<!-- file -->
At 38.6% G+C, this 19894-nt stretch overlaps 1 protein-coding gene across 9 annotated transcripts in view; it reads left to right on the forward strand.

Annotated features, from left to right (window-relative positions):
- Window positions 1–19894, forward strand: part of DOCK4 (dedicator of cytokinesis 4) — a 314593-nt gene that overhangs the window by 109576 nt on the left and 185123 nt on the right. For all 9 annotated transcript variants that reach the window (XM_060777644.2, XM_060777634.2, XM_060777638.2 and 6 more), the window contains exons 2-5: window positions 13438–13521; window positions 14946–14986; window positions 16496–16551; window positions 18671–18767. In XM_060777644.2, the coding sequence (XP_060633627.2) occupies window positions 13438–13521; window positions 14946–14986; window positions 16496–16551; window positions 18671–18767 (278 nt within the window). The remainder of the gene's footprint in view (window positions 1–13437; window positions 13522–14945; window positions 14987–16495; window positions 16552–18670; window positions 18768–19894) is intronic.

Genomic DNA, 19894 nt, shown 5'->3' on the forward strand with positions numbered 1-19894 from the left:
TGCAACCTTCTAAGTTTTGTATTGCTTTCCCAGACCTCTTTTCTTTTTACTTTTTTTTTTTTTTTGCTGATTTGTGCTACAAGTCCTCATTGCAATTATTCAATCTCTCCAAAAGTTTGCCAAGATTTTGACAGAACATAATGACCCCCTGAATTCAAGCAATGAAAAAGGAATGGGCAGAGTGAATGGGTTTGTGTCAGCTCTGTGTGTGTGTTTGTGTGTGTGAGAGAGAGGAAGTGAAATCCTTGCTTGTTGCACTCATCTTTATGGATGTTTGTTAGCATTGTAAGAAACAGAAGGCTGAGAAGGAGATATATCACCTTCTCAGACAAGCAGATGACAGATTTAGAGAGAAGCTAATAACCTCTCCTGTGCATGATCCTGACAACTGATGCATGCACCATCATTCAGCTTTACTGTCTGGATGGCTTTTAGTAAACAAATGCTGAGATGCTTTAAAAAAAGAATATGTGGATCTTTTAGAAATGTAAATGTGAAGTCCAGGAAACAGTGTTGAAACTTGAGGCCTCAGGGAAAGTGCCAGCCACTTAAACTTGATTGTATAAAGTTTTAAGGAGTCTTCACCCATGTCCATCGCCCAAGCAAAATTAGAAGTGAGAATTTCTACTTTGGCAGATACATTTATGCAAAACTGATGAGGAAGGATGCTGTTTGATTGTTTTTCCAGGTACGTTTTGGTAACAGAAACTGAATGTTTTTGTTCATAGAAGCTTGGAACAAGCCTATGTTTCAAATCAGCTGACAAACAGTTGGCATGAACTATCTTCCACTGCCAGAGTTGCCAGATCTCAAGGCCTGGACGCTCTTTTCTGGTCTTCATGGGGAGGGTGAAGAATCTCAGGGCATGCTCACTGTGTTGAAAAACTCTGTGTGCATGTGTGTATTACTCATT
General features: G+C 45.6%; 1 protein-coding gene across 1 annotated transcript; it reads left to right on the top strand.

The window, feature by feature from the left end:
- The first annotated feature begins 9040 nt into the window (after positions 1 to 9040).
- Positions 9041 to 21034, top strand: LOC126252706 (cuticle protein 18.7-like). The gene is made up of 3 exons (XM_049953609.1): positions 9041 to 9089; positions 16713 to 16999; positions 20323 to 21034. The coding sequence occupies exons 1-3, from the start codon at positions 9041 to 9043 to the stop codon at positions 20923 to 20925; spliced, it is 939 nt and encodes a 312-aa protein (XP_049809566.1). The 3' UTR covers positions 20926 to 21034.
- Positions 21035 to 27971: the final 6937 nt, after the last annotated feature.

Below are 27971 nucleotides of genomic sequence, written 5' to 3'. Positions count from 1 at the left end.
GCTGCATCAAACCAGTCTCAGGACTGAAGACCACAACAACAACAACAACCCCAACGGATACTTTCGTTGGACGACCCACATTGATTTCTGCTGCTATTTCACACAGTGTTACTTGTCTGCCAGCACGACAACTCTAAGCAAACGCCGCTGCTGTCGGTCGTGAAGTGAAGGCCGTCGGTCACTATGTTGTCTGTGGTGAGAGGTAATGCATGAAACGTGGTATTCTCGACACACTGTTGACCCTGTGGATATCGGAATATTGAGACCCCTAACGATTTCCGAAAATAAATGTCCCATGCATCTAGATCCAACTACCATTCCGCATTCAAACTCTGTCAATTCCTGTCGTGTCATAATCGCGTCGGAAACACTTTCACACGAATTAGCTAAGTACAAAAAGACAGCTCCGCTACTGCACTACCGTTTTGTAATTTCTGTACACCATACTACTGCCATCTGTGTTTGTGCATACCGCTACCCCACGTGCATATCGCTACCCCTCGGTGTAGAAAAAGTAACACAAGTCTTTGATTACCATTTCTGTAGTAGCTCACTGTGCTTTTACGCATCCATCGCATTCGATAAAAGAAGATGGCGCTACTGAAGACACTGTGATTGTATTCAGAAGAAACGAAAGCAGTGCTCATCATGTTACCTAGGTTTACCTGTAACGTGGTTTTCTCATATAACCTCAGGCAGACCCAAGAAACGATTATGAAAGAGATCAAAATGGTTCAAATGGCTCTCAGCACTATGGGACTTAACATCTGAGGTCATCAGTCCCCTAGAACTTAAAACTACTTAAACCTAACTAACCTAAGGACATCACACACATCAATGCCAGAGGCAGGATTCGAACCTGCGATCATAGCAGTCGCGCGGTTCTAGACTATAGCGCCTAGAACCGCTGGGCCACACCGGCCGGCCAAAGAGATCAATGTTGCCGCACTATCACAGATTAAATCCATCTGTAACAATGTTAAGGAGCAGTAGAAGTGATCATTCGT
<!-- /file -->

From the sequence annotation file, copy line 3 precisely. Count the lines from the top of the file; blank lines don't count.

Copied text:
- Window positions 1–19894, forward strand: part of DOCK4 (dedicator of cytokinesis 4) — a 314593-nt gene that overhangs the window by 109576 nt on the left and 185123 nt on the right. For all 9 annotated transcript variants that reach the window (XM_060777644.2, XM_060777634.2, XM_060777638.2 and 6 more), the window contains exons 2-5: window positions 13438–13521; window positions 14946–14986; window positions 16496–16551; window positions 18671–18767. In XM_060777644.2, the coding sequence (XP_060633627.2) occupies window positions 13438–13521; window positions 14946–14986; window positions 16496–16551; window positions 18671–18767 (278 nt within the window). The remainder of the gene's footprint in view (window positions 1–13437; window positions 13522–14945; window positions 14987–16495; window positions 16552–18670; window positions 18768–19894) is intronic.